Weather in New York
When it comes to the weather in New York, there are two main seasons. The clearer part of the year begins around June 26 and ends around November 12. September is the clearest month, being clear for about 63% of the day. From November to January, however, the weather is often cloudy, with 52% of the days being cloudy. In between these two seasons, however, there are times when you will have clear skies.
Partly cloudy with increasing clouds
Over the next several days, parts of the metropolitan area will experience partly sunny skies. The temperatures will remain cooler than normal. Overnight low pressure will build off the coast of New England and will continue into the middle of the week. There’s a slight chance of showers. But, as with most New York days, the chances of rain will decrease as the week progresses. Partly cloudy with increasing clouds in New York, NY will likely continue throughout the rest of the week.
Winds NNE at 10 to 15mph
The prevailing wind direction indicates which direction the wind is blowing most often. This can vary depending on the location and the season. Winds from the north and south are commonly referred to as “north wind,” but other names for these winds include “south wind” and “southwest wind.”
Spotty showers and isolated thunderstorms
The weather forecast for the region for Thursday shows scattered thunderstorms and showers with a 40 percent chance of precipitation. The area was last hit by thunderstorms on Monday, but the chances of rain on Thursday are much lower. Still, you may want to check your local weather report. Spotty showers and thunderstorms are a sign of what’s to come in New York.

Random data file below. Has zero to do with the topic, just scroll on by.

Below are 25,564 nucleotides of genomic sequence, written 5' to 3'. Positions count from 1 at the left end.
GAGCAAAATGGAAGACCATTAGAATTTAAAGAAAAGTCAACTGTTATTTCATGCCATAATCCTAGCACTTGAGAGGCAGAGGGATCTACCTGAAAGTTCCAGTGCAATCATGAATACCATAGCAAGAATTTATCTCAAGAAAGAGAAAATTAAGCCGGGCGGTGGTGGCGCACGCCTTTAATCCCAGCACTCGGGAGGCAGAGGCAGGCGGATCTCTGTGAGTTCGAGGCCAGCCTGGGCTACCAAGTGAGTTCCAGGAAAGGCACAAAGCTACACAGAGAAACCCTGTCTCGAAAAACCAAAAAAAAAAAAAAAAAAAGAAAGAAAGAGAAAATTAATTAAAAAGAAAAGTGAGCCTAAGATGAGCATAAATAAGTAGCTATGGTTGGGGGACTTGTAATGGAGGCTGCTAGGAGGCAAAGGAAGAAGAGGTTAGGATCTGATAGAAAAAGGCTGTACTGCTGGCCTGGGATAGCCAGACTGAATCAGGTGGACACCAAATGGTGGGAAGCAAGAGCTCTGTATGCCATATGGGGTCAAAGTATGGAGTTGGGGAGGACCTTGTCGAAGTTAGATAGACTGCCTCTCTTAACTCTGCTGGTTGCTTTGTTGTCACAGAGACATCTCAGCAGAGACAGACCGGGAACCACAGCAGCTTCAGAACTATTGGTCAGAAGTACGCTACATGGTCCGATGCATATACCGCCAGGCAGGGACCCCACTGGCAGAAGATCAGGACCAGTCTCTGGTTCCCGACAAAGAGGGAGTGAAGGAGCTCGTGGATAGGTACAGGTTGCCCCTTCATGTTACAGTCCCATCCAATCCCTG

High pressure moves offshore
In late spring, a low-pressure system stalls over the open ocean. Thundershowers continue to linger in and around the center, slowly warming the column of air nearby. This type of system is sometimes called a subtropical depression or storm. A subtropical storm is a combination of a tropical cyclone and a cold front. Coastal flooding is expected from eastern North Carolina to the Virginia Tidewater region, but minor flooding is possible in coastal areas as far south as Charleson, South Carolina. In addition to coastal flooding, repeated long-lived lashings are expected to result in additional beach erosion.
Typical weather in New York City
Typical weather in New York City varies from season to season. In winter, the city experiences snow, while during the summer, temperatures can reach into the mid to high teens. The city’s dense population and high-rise buildings trap heat and slow air movement, which contributes to the hot weather. In the winter, however, temperatures drop to freezing, so you should plan accordingly. For this reason, there are also many events happening throughout the year that you can attend to experience the typical weather in New York.
The growing season in New York City typically lasts seven and a half months, or 238 days. The season rarely begins before March 12 and usually ends after April 14. A growing degree day measures the cumulative accumulation of heat above the minimum temperature, discarding the excess warmth above the maximum temperature. If you want to grow plants in New York City, you’ll need a growing season map. You can get one from the USDA’s website.